As a senior HR leader for more than 15 years, I have seen first-hand the ongoing challenges that an HR function faces in establishing itself as an integral part of a business and in earning its place at the top leadership table.
Having recently moved to executive search with a focus on senior HR roles within Financial Services, I read with interest Savannah’s report on the Rise of the CHRO, which outlined some of the challenges that the CHRO is currently facing including compensation, strategic partnerships, internal perception and title inflation. Many of these resonated with me and I wanted to provide my perspective on the direction I feel the senior HR function needs to take to overcome these hurdles.


The CHRO role (much like the CMO and CIO role) is a relatively new addition to the board room, and as a result, compensation can vary significantly from company to company. Compensation largely depends on the level of support, the company’s strategic agenda, and buy-in that the HR function receives from C-suite colleagues and the Board. Variance in board packages can result in increased difficulties with earning the respect of colleagues.

Title Inflation

Title inflation has frequently involved the assignment of a “C-level” title to an otherwise non-executive role (such as “chief cultural officer”, “chief privacy officer” and “chief reputation officer”). This has cheapened the value of recent C-Level titles and has made HR’s climb even more difficult.

Partnership With The CEO

Senior HR leaders are in a unique position to be a coach, mentor and sounding board to the CEO. To gain this level of trust, CHROs must position themselves as partners and constructive challengers, helping the CEO to build a high-performing and cohesive executive leadership team.

Research by McKinsey and the Conference Board found that despite the level of partnership between the two, CEOs devalue the role of the CHRO not for their specific functional performance but because of concerns that they don’t have a strong enough grasp of broader business workings and objectives.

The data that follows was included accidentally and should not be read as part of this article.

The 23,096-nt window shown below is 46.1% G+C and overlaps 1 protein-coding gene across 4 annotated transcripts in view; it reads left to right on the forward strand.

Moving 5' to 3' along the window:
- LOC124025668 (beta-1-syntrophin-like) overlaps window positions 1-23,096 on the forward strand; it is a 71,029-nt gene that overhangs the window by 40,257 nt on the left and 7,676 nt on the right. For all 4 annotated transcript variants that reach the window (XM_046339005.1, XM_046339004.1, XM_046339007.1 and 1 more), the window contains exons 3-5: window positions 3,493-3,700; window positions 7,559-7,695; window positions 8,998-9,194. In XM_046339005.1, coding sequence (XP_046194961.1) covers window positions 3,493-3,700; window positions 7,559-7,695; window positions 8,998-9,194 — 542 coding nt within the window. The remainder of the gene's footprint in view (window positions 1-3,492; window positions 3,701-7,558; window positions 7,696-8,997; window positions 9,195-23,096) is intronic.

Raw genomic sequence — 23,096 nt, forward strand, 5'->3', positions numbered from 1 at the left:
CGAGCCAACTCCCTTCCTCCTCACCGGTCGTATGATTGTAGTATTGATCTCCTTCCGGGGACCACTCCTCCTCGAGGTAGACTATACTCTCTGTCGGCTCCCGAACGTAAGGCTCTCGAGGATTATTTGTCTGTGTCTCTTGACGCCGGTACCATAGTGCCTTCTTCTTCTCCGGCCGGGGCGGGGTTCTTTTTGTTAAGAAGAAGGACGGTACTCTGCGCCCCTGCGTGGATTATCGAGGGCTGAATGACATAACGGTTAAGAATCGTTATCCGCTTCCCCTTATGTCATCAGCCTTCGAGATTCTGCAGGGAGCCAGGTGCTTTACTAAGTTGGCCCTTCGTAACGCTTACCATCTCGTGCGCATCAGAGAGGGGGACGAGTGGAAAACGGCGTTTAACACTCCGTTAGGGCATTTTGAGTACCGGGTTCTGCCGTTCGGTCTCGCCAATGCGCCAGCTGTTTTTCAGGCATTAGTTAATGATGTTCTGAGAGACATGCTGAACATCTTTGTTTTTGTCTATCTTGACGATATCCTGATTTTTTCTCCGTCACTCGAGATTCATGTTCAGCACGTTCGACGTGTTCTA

My colleague Lisa Gerhardt recently published an excellent post on the strategic attributes that her clients are asking her for when recruiting senior HR leaders which I would highly recommend. In the situations where an HR leader demonstrates that they can offer a strategic perspective, CEOs are more inclined to elevate their position. This is the key to forming the most important partnership within the business.

Problems With Internal Perception

It’s no secret that HR has had a brand image problem for some time. While a lot of these perceptions are rooted in myth, it’s the CHROs responsibility to debunk them on behalf of their function and team. There are three ways to achieve this:

1. Tying The Role Of Talent To The Profitability Of The Business

HR leaders must embrace data as the mechanism to identify key performance indicators and quantify the value of attracting, cultivating and retaining top talent.

2. Taking Ownership Of Important Workplace Issues

HR is in a unique position to drive significant positive change in the areas of equal pay for women, diversity, parental leave, and expanded childcare. In doing so, they will be seen as progressive and implementing meaningful cultural change.

3. Prove That HR Is Not A Cybersecurity Threat

Given the volume of data that HR manages on compensation, health records and other proprietary information, questions often arise about cybersecurity and the HR function. Breaches are often a result of employees’ lapses, and by leaving the cybersecurity agenda to the CIO or CISO, it asks questions of HRs readiness to protect confidential information. Visibly partnering with the CIO or CISO to tackle cybersecurity will aid HRs credibility.

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